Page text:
What is Spanish Sign Language?Looking for information on Spanish sign language? Sorry, you'll have to be a little more specific than that—just as the Spanish language varies from one Spanish-speaking country to another, so does the version of Spanish sign language used. Each Spanish-speaking country has its own sign language, e.g. Mexican Sign Language, Columbian Sign Language, etc.
Who Uses Spanish Sign Language?Andorra, Argentina, Belize, Bolivia, Chile, Colombia, Costa Rica, Cuba, Dominican Republic, Ecuador, El Salvador, Gibraltar, Guatemala, Honduras, Mexico, Nicaragua, Panama, Paraguay, Peru, Puerto Rico, Spain, and Venezuela are the Spanish-speaking countries of the world. In most of these countries, national associations of the deaf have published sign language dictionaries. Many of the dictionaries listed below were found on the Gallaudet Library page "Sign Languages of the World, by Name," and others were from the International Bibliography of Sign Language. Population data came from Ethnologue. Some countries are too small to have their own native sign language and are instead utilizing American Sign Language (ASL) or something close to ASL.
Andorra is a very small country between France and Spain with a population of under 100,000. One resource indicates that Andora has fewer than 5,000 deaf. I can not find any resources for a specialized sign language for Andorra. Belize is another small country, with a population under 300,000; its deaf population is under 15,000.
The article at About Deafness on Argentina's Deaf Community has resources on sign language in Argentina.
Bolivia has a deaf population estimated by one resource to be around 50,000, but under 500 users of a Bolivian sign language.
Chile has this book, but it is apparently not a sign language dictionary according to an About.com visitor: Pilleux, Mauricio, Cuevas, H., Avalos, E. (eds): El lenguaje de Señas. Valdivia : Univ. Austral de Chile 1991 - 151 p. The About.com visitor wrote that this book is actually a "linguistic analysis" of Chilean sign language (LSCh). The visitor also said "The subtitle is 'Syntax-Semantic Analysis,' and the book focuses primarily on analyzing LSCh from a linguistic point of view in the same vein of Stokoe and ASL. While there are a fair number of diagrams included, they are all used to demonstrate certain particularities, such as the existence of classifiers etc."
It appears that Colombia has a sign language dictionary: Royet, Henry Mejia, Lengua de Señas Columbiana, 1996. A search of Library of Congress holdings yielded another book, Diccionario de gestos. España e Hispanoamérica/Giovanni Meo-Zilio, Silvia Mejía, Bogotá : [Instituto Caro y Cuervo], 1980-1983.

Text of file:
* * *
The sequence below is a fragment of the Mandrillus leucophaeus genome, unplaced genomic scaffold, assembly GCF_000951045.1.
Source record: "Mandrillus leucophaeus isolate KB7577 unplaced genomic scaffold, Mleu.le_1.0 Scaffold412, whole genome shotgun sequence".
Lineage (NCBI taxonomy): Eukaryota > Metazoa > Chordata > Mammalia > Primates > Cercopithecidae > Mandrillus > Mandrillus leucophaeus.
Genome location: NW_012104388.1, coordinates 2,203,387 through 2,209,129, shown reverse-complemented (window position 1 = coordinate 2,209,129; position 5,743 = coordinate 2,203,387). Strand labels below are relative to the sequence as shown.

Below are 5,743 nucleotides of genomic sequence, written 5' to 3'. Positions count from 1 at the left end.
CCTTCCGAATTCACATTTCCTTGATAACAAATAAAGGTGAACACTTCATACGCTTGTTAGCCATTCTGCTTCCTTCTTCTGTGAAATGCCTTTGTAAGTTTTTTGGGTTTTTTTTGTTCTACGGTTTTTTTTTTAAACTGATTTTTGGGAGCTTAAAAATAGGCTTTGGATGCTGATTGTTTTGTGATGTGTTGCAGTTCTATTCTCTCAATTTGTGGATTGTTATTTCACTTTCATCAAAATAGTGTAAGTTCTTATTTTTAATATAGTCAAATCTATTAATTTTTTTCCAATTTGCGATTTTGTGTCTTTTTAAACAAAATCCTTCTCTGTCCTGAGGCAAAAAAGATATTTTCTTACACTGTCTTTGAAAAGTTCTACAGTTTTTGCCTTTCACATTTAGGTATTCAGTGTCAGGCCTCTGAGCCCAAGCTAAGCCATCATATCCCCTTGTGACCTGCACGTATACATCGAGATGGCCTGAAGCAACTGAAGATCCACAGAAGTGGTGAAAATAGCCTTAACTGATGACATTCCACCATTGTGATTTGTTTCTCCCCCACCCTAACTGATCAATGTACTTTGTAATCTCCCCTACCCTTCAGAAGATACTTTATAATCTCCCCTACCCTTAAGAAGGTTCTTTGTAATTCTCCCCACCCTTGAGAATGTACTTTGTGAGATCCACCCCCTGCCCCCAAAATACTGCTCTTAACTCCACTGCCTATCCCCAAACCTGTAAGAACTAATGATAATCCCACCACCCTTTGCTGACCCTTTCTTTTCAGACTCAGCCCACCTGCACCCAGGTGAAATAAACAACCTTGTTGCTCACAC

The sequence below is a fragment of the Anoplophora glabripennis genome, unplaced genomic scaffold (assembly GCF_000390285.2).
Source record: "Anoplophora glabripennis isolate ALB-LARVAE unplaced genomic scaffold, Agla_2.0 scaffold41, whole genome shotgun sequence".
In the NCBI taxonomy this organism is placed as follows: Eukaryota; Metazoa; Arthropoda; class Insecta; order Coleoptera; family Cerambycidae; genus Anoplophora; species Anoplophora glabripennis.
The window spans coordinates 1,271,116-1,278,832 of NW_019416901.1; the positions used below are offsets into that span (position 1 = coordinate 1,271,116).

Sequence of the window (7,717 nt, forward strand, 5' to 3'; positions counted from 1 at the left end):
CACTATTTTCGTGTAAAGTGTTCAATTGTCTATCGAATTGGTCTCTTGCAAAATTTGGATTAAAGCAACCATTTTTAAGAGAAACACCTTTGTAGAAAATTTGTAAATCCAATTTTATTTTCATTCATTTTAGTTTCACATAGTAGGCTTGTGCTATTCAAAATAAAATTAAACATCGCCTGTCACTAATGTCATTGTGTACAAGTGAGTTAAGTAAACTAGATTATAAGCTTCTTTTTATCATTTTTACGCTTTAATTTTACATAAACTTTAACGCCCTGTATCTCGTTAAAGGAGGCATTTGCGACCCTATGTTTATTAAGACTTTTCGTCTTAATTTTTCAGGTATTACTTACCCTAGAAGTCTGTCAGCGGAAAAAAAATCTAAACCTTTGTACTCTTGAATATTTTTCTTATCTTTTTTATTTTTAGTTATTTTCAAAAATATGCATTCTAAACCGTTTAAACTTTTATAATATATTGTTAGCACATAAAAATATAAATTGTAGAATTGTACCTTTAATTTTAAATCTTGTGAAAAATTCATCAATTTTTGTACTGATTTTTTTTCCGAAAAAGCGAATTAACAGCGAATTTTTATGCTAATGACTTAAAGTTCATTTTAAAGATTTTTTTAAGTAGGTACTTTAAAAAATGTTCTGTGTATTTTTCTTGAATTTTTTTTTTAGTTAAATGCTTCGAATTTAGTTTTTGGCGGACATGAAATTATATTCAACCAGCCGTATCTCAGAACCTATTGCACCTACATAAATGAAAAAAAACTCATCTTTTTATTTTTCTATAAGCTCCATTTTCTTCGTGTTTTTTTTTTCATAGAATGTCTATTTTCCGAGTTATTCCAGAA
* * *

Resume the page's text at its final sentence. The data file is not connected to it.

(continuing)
Costa Rica has a sign language dictionary, published by a ministry of public education's department of special education: Departamento de Educación Especial (1979). Hacia una nueva forma de communicación con el sordo. San Jose, Costa Rica: Departamento de Publicaciones, Ministerio de Educación Pública.
Cuba's sign language dictionary: Meneses Volumen, Alina (1993). Manual de lengua de señas cubanas. Habana, Cuba: ANSOC.
One resource indicates that while the Dominican Republic does have a sign language, it is apparently not well developed. An About.com visitor wrote: "I live and work with the deaf in the Dominican Republic. The Sign Language here, "Dominican Sign Language", might be called a dialect of ASL. I would estimate it is about 90% the same as ASL, but with a smaller vocabulary, and use of fingerspelling largely confined to names of people, streets, or places. This is true of the Sign Language all over the country. It is a small country, and there are regional differences, but they are not great, since there is plenty of interaction between regions."
Ecuador's sign language dictionary: Libro de señas: guia básica (1987). Quito, Ecuador: Sociedad de Sordo Adultos "Fray Luis Ponce de León," Proyecto "Mano a Mano".
According to a resource, El Salvador has fewer than 500,000 deaf. There is reportedly a Salvadoran Sign Language, but I am unable to find any resources. Bridgebuilders.org reports that El Salvador lacks a formal sign language system. At present, ASL is being used to teach Salvadoran children, but I expect that as time goes on, the deaf people of El Salvador will modify ASL to create a uniquely Salvadoran sign language.
Gibraltar is another country that is apparently too small to have its own sign language. The country's total population is under 30,000.
Guatemala's deaf population has been estimated to be as high as 700,000. There is a Guatemalan Sign Language, but I cannot find any resources.
An About visitor wrote: I have been working amongst the deaf in rural Honduras for the past 7 years, and there is a thriving beautiful sign language in Honduras indigenous to this land. The name of the language is Lesho, or Honduran Sign Language.
Due in part to the large Mexican community in the United States (About Deafness also has an article on Mexico's deaf community), there are quite a few resources available for learning Mexican sign language:
- The Institute for Disabilities Research and Training, Inc. (IDRT) offers a Mexican/ASL translator program
- Signing Fiesta offers training videos in Mexican sign language and English.
- Sign language dictionary: Serafín García, Esther (1990). Comunicación manual. México, D.F.: SEP
- The Identity of Mexican Sign as a Language is a downloadable PDF available from SIL International.
Nicaraguan sign language is relatively young, having been developed only in the 1990s. A sign language dictionary, López Gómez, Juan Javier (1997). Diccionario del idioma de señas de Nicaragua, was published in 1997 by the Asociación Nacional de Sordos de Nicaragua.